nicians. Lower Galilee, which con- and violence which he encountered pertained the tribes of Zebulun and Asher, petually, until he sealed his testimony was sometimes called the Great Field, with his own blood. Luke iv. 29. 'the champaign.' Deut. xi. 30. The Nazareth is now a small town in Galivalley was adjacent to the sea of Tibe- lee, situated partly on the declivity of a rias. Josephus describes Galilee as hill and partly in a valley at its base, being very populous, containing two and containing about three or four thouhundred and four cities and towns, the sand inhabitants, of whom the greater least of which contained fifteen thou-part profess to be Christians. They sand inhabitants. It was also very rich, and paid two hundred talents in tribute. The natives were brave, and made good soldiers; they were also seditious, and prone to insolence and rebellion. Their language and customs differed considerably from those of the Judeans. Mark xiv. 70. Josephus states that the Galileans were naturally good soldiers, bold and intrepid; that they bravely resisted the foreign nations around them; that their country was fruitful, and well cultivated; and the people laborious and industrious. The Galileans, according to Josephus, agreed in all things with the Pharisees, but were distinguished by an excessive love of liberty; being strongly prejudiced with the idea, that they ought to obey God alone as their prince. Perhaps there was some reference to this, in representing Jesus as a Galilean to Pilate. Luke xxiii. 2. His accusers, to render him suspected of this heresy, say they found him perverting the nation, and forbidding to give tribute to Cæsar. Our Saviour was surnamed Galilean, Matt. xxvi. 69, because he was brought up at Nazareth, a city of this province; and it deserves notice, that he was thus addressed by his bitter adversary the dying Julian:"Thou hast conquered, O Galilean!' His disciples, and Christians in general, were called Galileans after their master, or because several of his apostles belonged to that province. Acts ii. 7." 23. Nazareth. A city in Galilee. See the foregoing note. Here our Lord was "brought up," Luke iv. 16, and here he commenced his public ministry soon after his baptism. Here, also, at the commencement of his labors, he experienced an earnest of the opposition |

CHAPTER III.

1. In those days. About the same time. This is not to be understood of the time immediately succeeding the events related in the former chapter; for John was only six months older than our Lord, and did not commence his ministry until he was about thirty years of age. It seems probable that Jesus resided with his reputed father at Nazareth, where they resorted to be

2 And saying, Repent ye; for the kingdom of heaven is at hand.

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here denote a place entirely uninhabited
or desolate; but merely a portion of
territory less cultivated than others,
especially if mountainous, rocky, or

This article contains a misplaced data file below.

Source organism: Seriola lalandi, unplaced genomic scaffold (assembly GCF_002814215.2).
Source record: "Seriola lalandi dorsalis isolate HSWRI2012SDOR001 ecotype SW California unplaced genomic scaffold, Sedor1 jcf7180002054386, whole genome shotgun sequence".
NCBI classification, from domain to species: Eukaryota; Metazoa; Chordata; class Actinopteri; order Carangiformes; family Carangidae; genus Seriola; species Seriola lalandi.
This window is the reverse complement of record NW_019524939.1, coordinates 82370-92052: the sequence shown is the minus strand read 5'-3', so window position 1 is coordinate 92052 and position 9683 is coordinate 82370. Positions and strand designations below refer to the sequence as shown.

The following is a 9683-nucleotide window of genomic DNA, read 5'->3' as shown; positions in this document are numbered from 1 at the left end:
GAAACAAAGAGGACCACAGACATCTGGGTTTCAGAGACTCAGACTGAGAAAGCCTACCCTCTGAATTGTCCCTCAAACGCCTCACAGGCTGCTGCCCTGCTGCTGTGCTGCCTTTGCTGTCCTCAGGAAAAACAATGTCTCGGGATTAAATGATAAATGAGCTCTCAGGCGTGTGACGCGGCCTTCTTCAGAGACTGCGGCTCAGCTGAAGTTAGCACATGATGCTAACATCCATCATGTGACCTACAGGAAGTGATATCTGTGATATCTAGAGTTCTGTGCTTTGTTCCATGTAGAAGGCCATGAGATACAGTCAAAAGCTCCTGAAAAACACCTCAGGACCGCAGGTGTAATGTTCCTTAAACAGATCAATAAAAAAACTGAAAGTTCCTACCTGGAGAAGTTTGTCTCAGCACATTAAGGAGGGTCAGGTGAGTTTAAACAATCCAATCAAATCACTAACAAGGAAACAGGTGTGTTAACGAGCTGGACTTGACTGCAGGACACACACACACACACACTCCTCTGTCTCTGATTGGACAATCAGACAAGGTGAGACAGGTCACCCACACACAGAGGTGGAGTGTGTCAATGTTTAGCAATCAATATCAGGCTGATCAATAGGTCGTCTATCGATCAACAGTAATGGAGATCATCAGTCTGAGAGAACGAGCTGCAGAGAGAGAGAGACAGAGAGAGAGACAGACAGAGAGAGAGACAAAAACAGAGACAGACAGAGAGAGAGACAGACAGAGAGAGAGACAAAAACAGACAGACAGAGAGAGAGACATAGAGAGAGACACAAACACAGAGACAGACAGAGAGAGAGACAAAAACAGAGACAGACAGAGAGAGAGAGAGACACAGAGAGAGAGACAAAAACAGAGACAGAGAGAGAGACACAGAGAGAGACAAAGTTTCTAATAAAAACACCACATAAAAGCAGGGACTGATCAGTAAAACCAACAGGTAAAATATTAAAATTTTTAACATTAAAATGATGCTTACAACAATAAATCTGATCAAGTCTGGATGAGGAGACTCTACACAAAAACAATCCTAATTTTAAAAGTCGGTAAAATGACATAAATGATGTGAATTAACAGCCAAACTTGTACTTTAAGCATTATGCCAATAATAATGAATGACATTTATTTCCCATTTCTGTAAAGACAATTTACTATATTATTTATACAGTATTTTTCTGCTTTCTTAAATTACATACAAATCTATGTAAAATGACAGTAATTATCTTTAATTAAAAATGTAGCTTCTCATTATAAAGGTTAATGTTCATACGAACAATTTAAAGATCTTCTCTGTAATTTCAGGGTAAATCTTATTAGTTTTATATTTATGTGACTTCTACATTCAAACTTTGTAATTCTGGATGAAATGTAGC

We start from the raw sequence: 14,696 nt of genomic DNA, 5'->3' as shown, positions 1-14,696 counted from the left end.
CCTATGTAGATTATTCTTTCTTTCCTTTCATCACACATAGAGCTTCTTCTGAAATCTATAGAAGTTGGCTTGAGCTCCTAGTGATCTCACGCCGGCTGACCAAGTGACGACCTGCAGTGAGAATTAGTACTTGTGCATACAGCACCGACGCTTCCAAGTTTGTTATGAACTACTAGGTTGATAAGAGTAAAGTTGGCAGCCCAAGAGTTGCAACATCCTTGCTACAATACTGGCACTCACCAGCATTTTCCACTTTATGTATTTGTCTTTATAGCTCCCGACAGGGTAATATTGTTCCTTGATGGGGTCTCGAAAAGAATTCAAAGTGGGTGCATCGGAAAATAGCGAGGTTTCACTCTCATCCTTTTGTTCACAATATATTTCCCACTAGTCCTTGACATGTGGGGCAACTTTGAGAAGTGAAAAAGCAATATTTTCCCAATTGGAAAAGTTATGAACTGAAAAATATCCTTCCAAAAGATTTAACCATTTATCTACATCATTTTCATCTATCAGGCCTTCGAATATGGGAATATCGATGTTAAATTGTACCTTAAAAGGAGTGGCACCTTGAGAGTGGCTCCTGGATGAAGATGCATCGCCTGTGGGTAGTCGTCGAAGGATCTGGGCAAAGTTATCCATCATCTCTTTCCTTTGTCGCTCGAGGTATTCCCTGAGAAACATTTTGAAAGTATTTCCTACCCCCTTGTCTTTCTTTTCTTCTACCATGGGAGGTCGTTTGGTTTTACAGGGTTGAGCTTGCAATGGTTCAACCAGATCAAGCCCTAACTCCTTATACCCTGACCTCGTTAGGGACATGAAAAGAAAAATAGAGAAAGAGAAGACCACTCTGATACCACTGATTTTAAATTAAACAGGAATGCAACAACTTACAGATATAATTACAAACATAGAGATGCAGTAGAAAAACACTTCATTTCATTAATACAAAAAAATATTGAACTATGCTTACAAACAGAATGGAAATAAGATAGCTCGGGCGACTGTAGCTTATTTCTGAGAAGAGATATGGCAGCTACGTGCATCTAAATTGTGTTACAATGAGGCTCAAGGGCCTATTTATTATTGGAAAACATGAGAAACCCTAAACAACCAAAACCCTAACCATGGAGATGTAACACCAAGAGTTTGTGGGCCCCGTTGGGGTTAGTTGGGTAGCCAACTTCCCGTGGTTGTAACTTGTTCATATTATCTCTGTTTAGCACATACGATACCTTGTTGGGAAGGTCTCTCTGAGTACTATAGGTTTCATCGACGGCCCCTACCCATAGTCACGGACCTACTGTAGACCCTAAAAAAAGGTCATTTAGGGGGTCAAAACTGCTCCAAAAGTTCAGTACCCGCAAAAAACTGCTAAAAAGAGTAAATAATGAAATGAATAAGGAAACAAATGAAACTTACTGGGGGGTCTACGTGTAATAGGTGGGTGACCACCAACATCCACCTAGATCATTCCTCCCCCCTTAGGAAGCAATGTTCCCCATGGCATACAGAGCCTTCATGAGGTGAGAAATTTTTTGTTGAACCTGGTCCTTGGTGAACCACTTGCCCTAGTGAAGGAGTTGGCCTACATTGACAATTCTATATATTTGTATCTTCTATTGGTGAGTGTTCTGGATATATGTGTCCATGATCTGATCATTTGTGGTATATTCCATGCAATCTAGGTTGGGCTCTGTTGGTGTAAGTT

abounding in trees. There were
eral deserts in the Holy Land; and
there was scarcely a town without one
belonging to it, i. e. uncultivated places,
for woods and pasture." Calmet. "Six
cities with their villages" are described
as being situated in one wilderness.
Josh. xv. 61, 62. It appears that this
particular wilderness was upon the
borders of the river Jordan, and that it
was populated to some considerable ex-
tent. Luke iii. 3. Among the people
dwelling in this region, John first pro-
claimed the approaching reign of
grace.

out of the reach of Archelaus, until near thus announced or preached by John, the commencement of his public labors. was embraced in few words, which Luke iv. 16. The meaning may be, in might be uttered in a single breath. those days, while Jesus continued to Wilderness. This word does not dwell at Nazareth. We must allow an interval of twenty-five years, or somewhat more, perhaps, between the journey to Nazareth and the public appearance of John in the wilderness. Some of the events, which occurred during this interval, are recorded, Luke ii. 40-52. ¶ John the Baptist. Or, John the Baptizer; so called, because baptism with water was a conspicuous feature in his ministry. The name is useful, also, to distinguish this individual from the apostle of the same name, now often called, for the sake of distinction, John the Evangelist. John was commissioned to prepare the people to listen to the instructions of Christ. He aroused them from their slumbers, reproved them for their sins, exhorted them to repentance or reformation, on the ground that the long-expected Messiah would soon appear; and to all who believed his testimony he administered baptism. This was not a new rite or ceremony; the Jews had long been familiar with it. "The institution of baptism, for an evangelical sacrament, was first in the hand of the Baptist, who, the word of the Lord coming to him,' Luke iii. 2, went forth, backed with the same authority as the chiefest prophets had in times past. But yet the first use of baptism was not exhibited at that time. For baptism, very many centuries of years backwards, had been both known and received in most frequent use among the Jews; and for the very same end, as it now obtains among Christians, namely, that by it proselytes might be admitted into the church; and hence it was called Baptism for proselytism,' and was distinct from Baptism (or washing) from uncleanness. See the Babylonian Talmud in Jevamoth."Lightfoot. ¶ Preaching. Proclaiming in the manner of a herald; so the word in the original is generally used. It does not indicate the utterance of a long-continued, methodical, carefully arranged, discourse, to which the term preaching is now generally applied; but rather the brief and energetic announcement or proclamation of an important fact or event. The great fact,